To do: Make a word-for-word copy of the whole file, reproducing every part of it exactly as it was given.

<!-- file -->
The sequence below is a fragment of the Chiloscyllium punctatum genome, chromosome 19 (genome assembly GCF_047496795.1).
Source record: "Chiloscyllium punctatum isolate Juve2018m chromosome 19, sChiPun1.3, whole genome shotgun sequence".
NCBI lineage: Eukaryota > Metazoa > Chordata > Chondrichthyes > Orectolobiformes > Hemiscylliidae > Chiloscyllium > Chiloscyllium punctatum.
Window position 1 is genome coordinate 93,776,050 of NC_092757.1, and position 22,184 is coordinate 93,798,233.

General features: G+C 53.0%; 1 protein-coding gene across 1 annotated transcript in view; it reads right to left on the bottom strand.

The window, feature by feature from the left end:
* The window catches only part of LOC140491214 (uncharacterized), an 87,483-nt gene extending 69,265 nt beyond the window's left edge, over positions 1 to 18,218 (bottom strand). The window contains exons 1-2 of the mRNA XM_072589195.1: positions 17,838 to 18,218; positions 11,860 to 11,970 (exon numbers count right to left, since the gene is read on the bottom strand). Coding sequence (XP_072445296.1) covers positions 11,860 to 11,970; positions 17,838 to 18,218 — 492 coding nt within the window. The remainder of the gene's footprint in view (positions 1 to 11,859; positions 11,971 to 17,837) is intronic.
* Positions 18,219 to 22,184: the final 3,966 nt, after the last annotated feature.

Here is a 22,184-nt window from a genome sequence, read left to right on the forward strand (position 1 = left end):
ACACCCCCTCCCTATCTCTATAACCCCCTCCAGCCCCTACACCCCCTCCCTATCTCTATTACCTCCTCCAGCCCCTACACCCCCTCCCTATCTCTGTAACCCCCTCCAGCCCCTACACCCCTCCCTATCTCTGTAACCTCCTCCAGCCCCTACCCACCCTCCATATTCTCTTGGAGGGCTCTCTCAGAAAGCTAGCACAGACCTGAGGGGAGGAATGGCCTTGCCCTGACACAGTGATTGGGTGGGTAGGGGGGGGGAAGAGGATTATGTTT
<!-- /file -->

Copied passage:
The sequence below is a fragment of the Chiloscyllium punctatum genome, chromosome 19 (genome assembly GCF_047496795.1).
Source record: "Chiloscyllium punctatum isolate Juve2018m chromosome 19, sChiPun1.3, whole genome shotgun sequence".
NCBI lineage: Eukaryota > Metazoa > Chordata > Chondrichthyes > Orectolobiformes > Hemiscylliidae > Chiloscyllium > Chiloscyllium punctatum.
Window position 1 is genome coordinate 93,776,050 of NC_092757.1, and position 22,184 is coordinate 93,798,233.

General features: G+C 53.0%; 1 protein-coding gene across 1 annotated transcript in view; it reads right to left on the bottom strand.

The window, feature by feature from the left end:
* The window catches only part of LOC140491214 (uncharacterized), an 87,483-nt gene extending 69,265 nt beyond the window's left edge, over positions 1 to 18,218 (bottom strand). The window contains exons 1-2 of the mRNA XM_072589195.1: positions 17,838 to 18,218; positions 11,860 to 11,970 (exon numbers count right to left, since the gene is read on the bottom strand). Coding sequence (XP_072445296.1) covers positions 11,860 to 11,970; positions 17,838 to 18,218 — 492 coding nt within the window. The remainder of the gene's footprint in view (positions 1 to 11,859; positions 11,971 to 17,837) is intronic.
* Positions 18,219 to 22,184: the final 3,966 nt, after the last annotated feature.

Here is a 22,184-nt window from a genome sequence, read left to right on the forward strand (position 1 = left end):
ACACCCCCTCCCTATCTCTATAACCCCCTCCAGCCCCTACACCCCCTCCCTATCTCTATTACCTCCTCCAGCCCCTACACCCCCTCCCTATCTCTGTAACCCCCTCCAGCCCCTACACCCCTCCCTATCTCTGTAACCTCCTCCAGCCCCTACCCACCCTCCATATTCTCTTGGAGGGCTCTCTCAGAAAGCTAGCACAGACCTGAGGGGAGGAATGGCCTTGCCCTGACACAGTGATTGGGTGGGTAGGGGGGGGGAAGAGGATTATGTTT